Monday, May 21, 2001

Bluegrass State grows gray


Census warns elderly will strain budget

By Charles Wolfe
The Associated Press

        FRANKFORT — The latest load of data from the Census Bureau shows a monster wave gathering strength and speed on the not-too-distant horizon.

        This is a human wave, nearly 1 million Kentuckians of at least middle age or nearing retirement age. The wave will come crashing ashore in another decade, testing the state's capacity to serve a rapidly growing elderly population and further taxing its already strained Medicaid program.

        According to the 2000 Census, nearly one Kentuckian in four fell into the 45-64 age range, a 32 percent increase from 1990. Most of them — precisely 556,932 — were ages 45 to 54. They collectively posted a 45 percent growth rate, nearly three times larger than the second-fastest growing age group, 75-plus.

        “The data tell me it's the middle aging of Kentucky. We've got a lot of people in their maturing years,” said Ron Crouch, director of the Kentucky State Data Center at the University of Louisville.

        That's not entirely bad. Dramatic growth among people in their prime earning and spending years means “the economy should be booming right now,” Mr. Crouch said, and indeed it has been.

        But he frets about the young generations trailing behind. In all age groups from birth to 34, Kentucky had lower total numbers in 2000 than in 1990 or even in 1980. Those are the folks who presumably will have to pay the freight when today's middle aged, the products of the last baby boom, become tomorrow's elderly and infirm.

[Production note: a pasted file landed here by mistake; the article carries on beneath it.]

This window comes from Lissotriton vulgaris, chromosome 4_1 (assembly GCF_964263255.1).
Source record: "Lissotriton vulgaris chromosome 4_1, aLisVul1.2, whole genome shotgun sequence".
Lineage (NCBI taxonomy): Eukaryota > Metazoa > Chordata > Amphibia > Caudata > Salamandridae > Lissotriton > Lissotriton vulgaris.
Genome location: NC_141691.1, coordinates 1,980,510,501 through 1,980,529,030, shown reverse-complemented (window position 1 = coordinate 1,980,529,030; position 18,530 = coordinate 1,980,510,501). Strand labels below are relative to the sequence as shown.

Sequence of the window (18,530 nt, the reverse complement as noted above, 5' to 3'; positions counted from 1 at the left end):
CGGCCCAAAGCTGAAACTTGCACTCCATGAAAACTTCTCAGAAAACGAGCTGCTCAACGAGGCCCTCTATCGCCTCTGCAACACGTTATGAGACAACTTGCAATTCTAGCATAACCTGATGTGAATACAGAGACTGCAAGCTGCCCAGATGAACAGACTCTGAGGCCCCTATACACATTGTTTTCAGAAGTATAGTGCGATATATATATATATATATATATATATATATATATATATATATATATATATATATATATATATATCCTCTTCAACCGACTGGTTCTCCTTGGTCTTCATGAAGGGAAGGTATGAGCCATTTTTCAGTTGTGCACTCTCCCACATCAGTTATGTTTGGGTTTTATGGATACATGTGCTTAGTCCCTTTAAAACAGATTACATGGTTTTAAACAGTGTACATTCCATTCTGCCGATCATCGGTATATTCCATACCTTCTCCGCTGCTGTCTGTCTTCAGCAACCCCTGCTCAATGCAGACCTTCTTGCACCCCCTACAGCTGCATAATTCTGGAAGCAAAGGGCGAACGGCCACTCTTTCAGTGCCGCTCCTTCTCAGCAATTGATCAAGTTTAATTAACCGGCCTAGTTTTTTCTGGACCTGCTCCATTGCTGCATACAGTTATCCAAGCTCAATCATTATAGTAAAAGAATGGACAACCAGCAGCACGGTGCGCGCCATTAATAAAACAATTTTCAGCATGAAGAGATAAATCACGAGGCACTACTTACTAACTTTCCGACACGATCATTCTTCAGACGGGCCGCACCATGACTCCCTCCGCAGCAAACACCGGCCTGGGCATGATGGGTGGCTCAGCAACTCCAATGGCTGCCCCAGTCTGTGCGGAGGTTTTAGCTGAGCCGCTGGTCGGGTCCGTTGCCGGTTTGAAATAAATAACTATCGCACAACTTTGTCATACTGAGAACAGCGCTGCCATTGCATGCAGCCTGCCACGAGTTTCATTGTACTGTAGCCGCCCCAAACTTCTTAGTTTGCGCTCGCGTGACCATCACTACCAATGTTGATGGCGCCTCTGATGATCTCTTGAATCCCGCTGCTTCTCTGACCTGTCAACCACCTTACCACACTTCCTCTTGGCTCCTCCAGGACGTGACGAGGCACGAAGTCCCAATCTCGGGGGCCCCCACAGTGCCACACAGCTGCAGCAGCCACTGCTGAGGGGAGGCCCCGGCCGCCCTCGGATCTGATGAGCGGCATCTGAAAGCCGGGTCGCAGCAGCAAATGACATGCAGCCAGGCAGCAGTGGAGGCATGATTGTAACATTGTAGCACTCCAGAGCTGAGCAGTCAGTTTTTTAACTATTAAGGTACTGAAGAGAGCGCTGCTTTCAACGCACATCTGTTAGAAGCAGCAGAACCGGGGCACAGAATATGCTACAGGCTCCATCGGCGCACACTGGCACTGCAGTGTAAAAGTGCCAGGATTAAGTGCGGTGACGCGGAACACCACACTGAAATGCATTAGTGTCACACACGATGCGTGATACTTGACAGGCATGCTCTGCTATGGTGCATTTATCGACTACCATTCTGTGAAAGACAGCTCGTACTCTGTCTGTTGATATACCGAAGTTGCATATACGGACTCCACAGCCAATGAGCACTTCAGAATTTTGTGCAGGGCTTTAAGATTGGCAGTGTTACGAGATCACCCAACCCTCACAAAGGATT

This is not a sudden phenomenon. The census merely provided numbers to put with a trend that's been unmistakable.

        “It is not surprising to people,” said Jerry Whitley, director of the state Office of Aging Services. “It is creating a lot of discussion. How do we change with the numbers? How do you do it with the resources you have?”

        It certainly has been discussed in the General Assembly, which for years has taken up issues of the elderly, including long-term care and services to enable older people to live independently for longer times.

        Mr. Whitley's agency is itself evidence of that discussion. It began as a lowly division of what is now the Cabinet for Health Services. Gov. Paul Patton elevated it to office status, bumping it higher in the bureaucratic food chain, the better with which to compete for funding.

        Mr. Whitley said the boomers who are nearing retirement age and beyond will be better educat ed, healthier, accustomed to civic involvement and otherwise being productive, he said.

        But he would be concerned about the elderly in poverty and those living alone, Mr. Whitley said. Census figures also showed that about one householder in 10 was a person 65 or older, living alone. Many did so by choice, no doubt. “But if you're growing old alone, obviously you don't have the support system in place to help you. You may need more public support,” Mr. Whitley said.

        In addition, most caregivers for the elderly are family members. If that is to continue, the caregivers also will need more support and understanding, he said.

        Employers learned long ago about child care and its importance to employees. They soon will have lots of employees faced with the similar issue of elder care, Mr. Whitley predicted.

        The discussion seems always to end in a question. Long-term care obviously is going to continue to be an increasing need,” he said. “And the public funding: How's that going to be paid for?”

        Charles Wolfe is a statehouse reporter for The Associated Press.

       



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